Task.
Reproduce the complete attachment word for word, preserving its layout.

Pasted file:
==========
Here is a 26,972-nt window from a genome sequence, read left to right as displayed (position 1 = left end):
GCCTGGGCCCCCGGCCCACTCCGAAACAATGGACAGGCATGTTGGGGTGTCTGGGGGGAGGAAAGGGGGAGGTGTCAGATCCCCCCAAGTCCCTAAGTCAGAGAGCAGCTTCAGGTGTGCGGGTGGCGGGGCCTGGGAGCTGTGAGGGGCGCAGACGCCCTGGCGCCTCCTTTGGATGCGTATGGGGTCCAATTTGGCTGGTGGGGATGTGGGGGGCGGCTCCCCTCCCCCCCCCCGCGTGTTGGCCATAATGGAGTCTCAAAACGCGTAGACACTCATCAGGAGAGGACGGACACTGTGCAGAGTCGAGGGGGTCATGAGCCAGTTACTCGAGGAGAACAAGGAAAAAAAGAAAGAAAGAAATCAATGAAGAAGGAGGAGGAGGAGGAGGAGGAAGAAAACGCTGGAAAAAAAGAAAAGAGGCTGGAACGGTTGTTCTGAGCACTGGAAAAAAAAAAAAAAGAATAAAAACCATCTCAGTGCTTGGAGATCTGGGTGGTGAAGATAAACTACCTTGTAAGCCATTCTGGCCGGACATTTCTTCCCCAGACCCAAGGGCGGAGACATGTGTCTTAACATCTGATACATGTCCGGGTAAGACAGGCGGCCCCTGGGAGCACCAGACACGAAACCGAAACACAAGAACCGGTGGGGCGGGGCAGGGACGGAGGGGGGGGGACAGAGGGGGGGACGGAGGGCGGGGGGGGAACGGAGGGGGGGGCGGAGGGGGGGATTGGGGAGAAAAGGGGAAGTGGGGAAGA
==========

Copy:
Here is a 26,972-nt window from a genome sequence, read left to right as displayed (position 1 = left end):
GCCTGGGCCCCCGGCCCACTCCGAAACAATGGACAGGCATGTTGGGGTGTCTGGGGGGAGGAAAGGGGGAGGTGTCAGATCCCCCCAAGTCCCTAAGTCAGAGAGCAGCTTCAGGTGTGCGGGTGGCGGGGCCTGGGAGCTGTGAGGGGCGCAGACGCCCTGGCGCCTCCTTTGGATGCGTATGGGGTCCAATTTGGCTGGTGGGGATGTGGGGGGCGGCTCCCCTCCCCCCCCCCGCGTGTTGGCCATAATGGAGTCTCAAAACGCGTAGACACTCATCAGGAGAGGACGGACACTGTGCAGAGTCGAGGGGGTCATGAGCCAGTTACTCGAGGAGAACAAGGAAAAAAAGAAAGAAAGAAATCAATGAAGAAGGAGGAGGAGGAGGAGGAGGAAGAAAACGCTGGAAAAAAAGAAAAGAGGCTGGAACGGTTGTTCTGAGCACTGGAAAAAAAAAAAAAAGAATAAAAACCATCTCAGTGCTTGGAGATCTGGGTGGTGAAGATAAACTACCTTGTAAGCCATTCTGGCCGGACATTTCTTCCCCAGACCCAAGGGCGGAGACATGTGTCTTAACATCTGATACATGTCCGGGTAAGACAGGCGGCCCCTGGGAGCACCAGACACGAAACCGAAACACAAGAACCGGTGGGGCGGGGCAGGGACGGAGGGGGGGGGACAGAGGGGGGGACGGAGGGCGGGGGGGGAACGGAGGGGGGGGCGGAGGGGGGGATTGGGGAGAAAAGGGGAAGTGGGGAAGA